Second, the Court notes that, where the purchase agreement of fixed financial assets provides that the price is to be paid in stages over the long term without interest, the transaction, while formally single, includes two different elements: the acquisition of fixed financial assets and an implicit loan agreement. In such circumstances, the purchase price cost of fixed assets is equal to the discounted acquisition price equivalent to the purchase price after the deduction of the discount consisting of the difference between the nominal value of the debt and the present value of the fixed assets. This argument is crucial because, when the purchase agreement of fixed financial assets includes an implicit loan agreement, the recognition of fixed assets at the nominal purchase price would lead to the assets’ overvaluation and the recognition of an unrealised capital gain in the company accounts, contrary to Article 31(1)(c)(aa) of Directive 78/660, according to which only profits made at the balance sheet date may be included.

Third, even though such argument is not applicable to the case in Wagram ratione temporis, the accounting method adopted by Wagram complies with the principle of substance over form introduced by Directive 51/2003, according to which items in the profit and loss account and balance sheet shall be accounted for and presented having regard to the substance of the transaction or arrangement concerned.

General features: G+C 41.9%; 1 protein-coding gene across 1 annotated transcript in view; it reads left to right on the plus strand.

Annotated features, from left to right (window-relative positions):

Undoubtedly, the latter argument makes the most innovative part of this judgment and marks a step forward in the Court’s doctrine on a true and fair view principle.

In Wagram, for the first time, the CJEU highlights the key role of substance over form by pointing out that the objective of the true and fair view can be met only on the condition that the accounts are prepared having regard to the substance of the transaction or arrangement concerned. An accounting method reflecting only the formal structure of the arrangement concerned can lead to a misguided representation in the company’s accounts and to the misapplication of the recognition and measurement principles. Therefore, in Wagram, the recording of the acquisition price of the fixed asset on the assets side of the balance sheet after deduction of that discount does not represent a departure from the principle of purchase price or production cost. 

In the light of the above, it seems that the relevance of the judgement in Wagram goes far beyond the facts of the case concerned insofar as it can help define the scope of the principle of substance over form and—given the divergence in its implementation in the Member States—lead to a more harmonised understanding and application of such principle at the EU level. First, based on the judgement in Wagram, it should be accepted that the principle of substance over form must be complied with in every case where it is provided by national law. Second, even though the judgement does not directly deal with this further issue, the Court’s explicit recognition of substance over form as a key principle to meet the objective of providing a true and fair view can help to address the question, very debated in some Member States (eg Italy), as to whether such principle must be applied in every case where the substance of the transaction or arrangement concerned departs from its form, also in absence of a specific law requirement.

A version of this post first appeared on EU LAW LIVE.

Giovanni Strampelli is Full Professor at the Department of Law, Bocconi University, Milan.